Apart from an Associateship of the Grand Salon, a Gold Medal, and considerable reputation as a painter, Amrita’s European experience had included numerous lovers, abortions, venereal disease, an experiment with lesbianism, many deep friendships and influences, and an engagement to her cousin, Victor Egan. Her extraordinary relationship with him; its total honesty and security (she told him everything and he knew everything about her; he arranged her abortions and she married him while possibly pregnant by another man) gave her great strength as she fought the artistic and social prejudices of Indian society as well as the conflicts within herself.
Amrita was a sybarite who loved music, good food, bridge, ballroom dancing, beautiful clothes, but she worked with a fierce intensity and a conviction of her own genius. In pursuit of her art she was ruthless, putting up with second-rate painters like Barada Ukil, who loved her but was all she despised, because he promised to promote and sell her work. She longed for ‘a life of sensation’ and, while never consciously trying herself to be sensational, her determination to seize every experience—visual, physical, emotional and intellectual—and her frankness and passion for truth inevitably created it. She would be unusual even in the India of today.
Her friend and later biographer, the broadcaster Iqbal Singh, told a characteristic story of an extreme example of both these traits: she unhesitatingly accepted the embraces of an unknown German who leapt in at her window while she lay by the fire one evening, but then rejected further acquaintance on meeting him later, because she found him a bore!The English writer Malcolm Muggeridge, a supposedly iconoclastic, unconventional intellectual, found her bewilderingly her own woman, and was alternately attracted and repelled. She enchanted him but also drove him mad; he seems to have found the sensation uncomfortable. My father too, (like most Indian men then and now!), could not bear being one of many. That she could, travel and live with, and use people like Barada Ukil whom she describes as ‘loathsome’ and a ‘wretched chap’, or Iqbal Singh, that ‘pathetic little Sikh with feminine voice’, upset him, and was one of the paradoxes of a person who was at the same time so fiercely and remorselessly honest—with herself and her dearest and closest.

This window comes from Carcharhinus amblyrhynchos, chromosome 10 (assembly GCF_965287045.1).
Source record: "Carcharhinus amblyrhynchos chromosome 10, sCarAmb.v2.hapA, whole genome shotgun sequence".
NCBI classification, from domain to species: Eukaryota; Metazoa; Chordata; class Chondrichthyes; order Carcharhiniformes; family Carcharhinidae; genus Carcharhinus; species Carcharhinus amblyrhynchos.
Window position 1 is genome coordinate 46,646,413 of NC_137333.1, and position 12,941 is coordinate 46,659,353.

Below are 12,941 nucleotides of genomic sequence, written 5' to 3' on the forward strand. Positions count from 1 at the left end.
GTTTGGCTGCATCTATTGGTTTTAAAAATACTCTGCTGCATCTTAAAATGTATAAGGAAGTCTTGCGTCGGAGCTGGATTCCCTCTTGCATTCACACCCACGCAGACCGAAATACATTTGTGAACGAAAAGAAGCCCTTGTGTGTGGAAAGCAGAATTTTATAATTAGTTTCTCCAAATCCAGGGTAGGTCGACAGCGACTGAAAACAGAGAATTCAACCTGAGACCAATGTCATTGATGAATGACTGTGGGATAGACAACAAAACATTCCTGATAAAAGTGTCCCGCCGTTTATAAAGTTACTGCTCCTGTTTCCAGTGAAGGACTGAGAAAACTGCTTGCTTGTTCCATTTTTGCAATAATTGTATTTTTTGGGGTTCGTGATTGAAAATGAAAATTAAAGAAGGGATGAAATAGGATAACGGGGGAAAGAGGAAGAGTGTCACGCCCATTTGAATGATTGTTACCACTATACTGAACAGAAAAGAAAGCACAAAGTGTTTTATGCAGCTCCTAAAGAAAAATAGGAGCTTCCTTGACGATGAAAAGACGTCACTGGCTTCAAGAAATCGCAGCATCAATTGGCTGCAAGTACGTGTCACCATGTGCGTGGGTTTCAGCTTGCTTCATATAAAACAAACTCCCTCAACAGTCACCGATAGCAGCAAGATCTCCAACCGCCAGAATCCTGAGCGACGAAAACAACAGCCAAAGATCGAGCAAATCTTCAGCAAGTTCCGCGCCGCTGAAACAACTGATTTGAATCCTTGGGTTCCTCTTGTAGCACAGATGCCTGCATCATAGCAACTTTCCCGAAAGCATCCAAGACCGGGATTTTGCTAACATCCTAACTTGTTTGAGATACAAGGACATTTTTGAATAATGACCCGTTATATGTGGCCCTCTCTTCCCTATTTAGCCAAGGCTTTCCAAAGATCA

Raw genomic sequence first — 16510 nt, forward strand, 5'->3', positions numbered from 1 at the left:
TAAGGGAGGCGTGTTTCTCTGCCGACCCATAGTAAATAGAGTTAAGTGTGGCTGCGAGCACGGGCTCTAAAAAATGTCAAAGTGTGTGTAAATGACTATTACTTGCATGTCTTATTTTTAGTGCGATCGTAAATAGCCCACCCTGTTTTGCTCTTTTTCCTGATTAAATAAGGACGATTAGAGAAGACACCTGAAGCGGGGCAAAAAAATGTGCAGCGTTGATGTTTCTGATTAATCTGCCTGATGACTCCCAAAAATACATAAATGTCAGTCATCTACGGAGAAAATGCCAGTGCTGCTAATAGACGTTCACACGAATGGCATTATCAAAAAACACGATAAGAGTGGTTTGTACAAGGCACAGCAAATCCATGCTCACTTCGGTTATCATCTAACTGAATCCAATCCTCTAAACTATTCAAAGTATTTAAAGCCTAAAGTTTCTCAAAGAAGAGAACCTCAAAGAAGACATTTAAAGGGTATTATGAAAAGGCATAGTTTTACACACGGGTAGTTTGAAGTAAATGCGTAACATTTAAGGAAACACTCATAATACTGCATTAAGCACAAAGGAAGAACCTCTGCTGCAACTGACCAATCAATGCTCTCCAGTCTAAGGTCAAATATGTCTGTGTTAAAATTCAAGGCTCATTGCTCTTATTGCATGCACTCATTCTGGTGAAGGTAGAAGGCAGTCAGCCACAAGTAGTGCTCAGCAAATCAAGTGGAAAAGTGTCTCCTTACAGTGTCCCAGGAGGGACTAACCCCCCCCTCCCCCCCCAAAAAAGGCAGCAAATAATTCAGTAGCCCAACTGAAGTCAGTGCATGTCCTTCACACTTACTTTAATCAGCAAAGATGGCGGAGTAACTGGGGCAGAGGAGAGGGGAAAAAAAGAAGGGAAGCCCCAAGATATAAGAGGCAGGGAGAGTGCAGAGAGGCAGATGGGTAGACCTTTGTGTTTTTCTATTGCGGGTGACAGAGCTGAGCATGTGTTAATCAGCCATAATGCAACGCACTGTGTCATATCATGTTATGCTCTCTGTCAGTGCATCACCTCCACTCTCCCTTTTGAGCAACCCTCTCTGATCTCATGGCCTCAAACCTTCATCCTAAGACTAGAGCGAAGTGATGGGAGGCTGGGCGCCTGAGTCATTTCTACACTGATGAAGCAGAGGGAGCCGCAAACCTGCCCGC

All previous writing on Amrita and her art has tantalized, inspired, raised questions, enthralled, exasperated—while conveying only a pale shadow of her brilliant, many faceted self. These two volumes encompass all dimensions, and are deeply, deeply satisfying. There is sadness, delight, and gratitude.
And surprises! An aspect which may astonish those who only know the superficial Amrita legend is this passionate, hedonistic artist was also a deeply practical person. It was she who gave her difficult, often dysfunctional family most of its direction and support. Her letters document her discipline, hardheadedness regarding money, the long meticulous lists and care with which she budgeted and planned her expenditure, travels, and homes… The careful preparation and drawing that went into each major work. The painstaking networking and PR that achieved her few exhibitions and commissions. The grit and humour with which this sophisticated aesthete bore the loneliness of being newly married to an absentee doctor, stranded in rural Punjab without intellectual or cultural stimuli.
It proved her marriage to her cousin was not out of convenience or an escape, but one of mutual love and interdependence that worked despite their very different temperaments and interests and his disinterest in her painting. One of the most touching, tragic things into the book is the letter which she writes to Victor, well on into their married life in Saraya, saying she had never realized that he actively disliked her painting; she had previously only thought he was indifferent to it.
I was also stunned by how many paintings she had done. 171 paintings in a space of just 10 years—a huge body of work of extraordinary range and quality. To see reproductions of all these, many unknown to me, in full colour—plus thumbnails in chronologicalrder, is one of the joys of these volumes. And what an appetite for and understanding of colour she had! ‘I’m always hungry for colour’; she used to say, quoting Van Gogh. ‘I want to express, with greens and with reds, the terrific, the terrific, human passions.’
It is important, though sometimes difficult, seeing the assured maturity of her paintings, to remember how very, very young she was. A consummate artist with her own distinctive vision while still a young girl in her teens and twenties; painting these amazing canvases while worrying about facial hair and the importance of the right shade of face powder, coping alone abroad with emotional angst, sexual disease, being broke, and the approaching war. Recycling her old clothes while longing to buy new ones—(a ‘divine’ pure gold Banarsi sari for 600 rupees—‘how much more beautiful Indian materials are than the European ones)’, suffering sibling rivalries and getting bugged with her mother, succumbing to the beauty and glamour of an about to be arrested Jawaharlal Nehru, poring over photographs of herself, swopping cake recipes and girly gossip. Discovering the multiple, complex layers of India and herself
. . . And revealing both to us in the process.
It is these minutiae and insights as well as the larger aesthetic and existential issues of her life and work, illustrated in alternate pages by the paintings and photographs, that make Vivan’s two volumes such a rite of passage. A revelation of someone one thought one knew, and that one re-discovered all over again. A portrait of a person that is also a portrait of an era. One owes Vivan and Tulika much gratitude. A labour of love has been executed with both passion and meticulous, imaginative precision. And, since Amrita prized love and was prodigal of it herself, she would have rejoiced and celebrated it.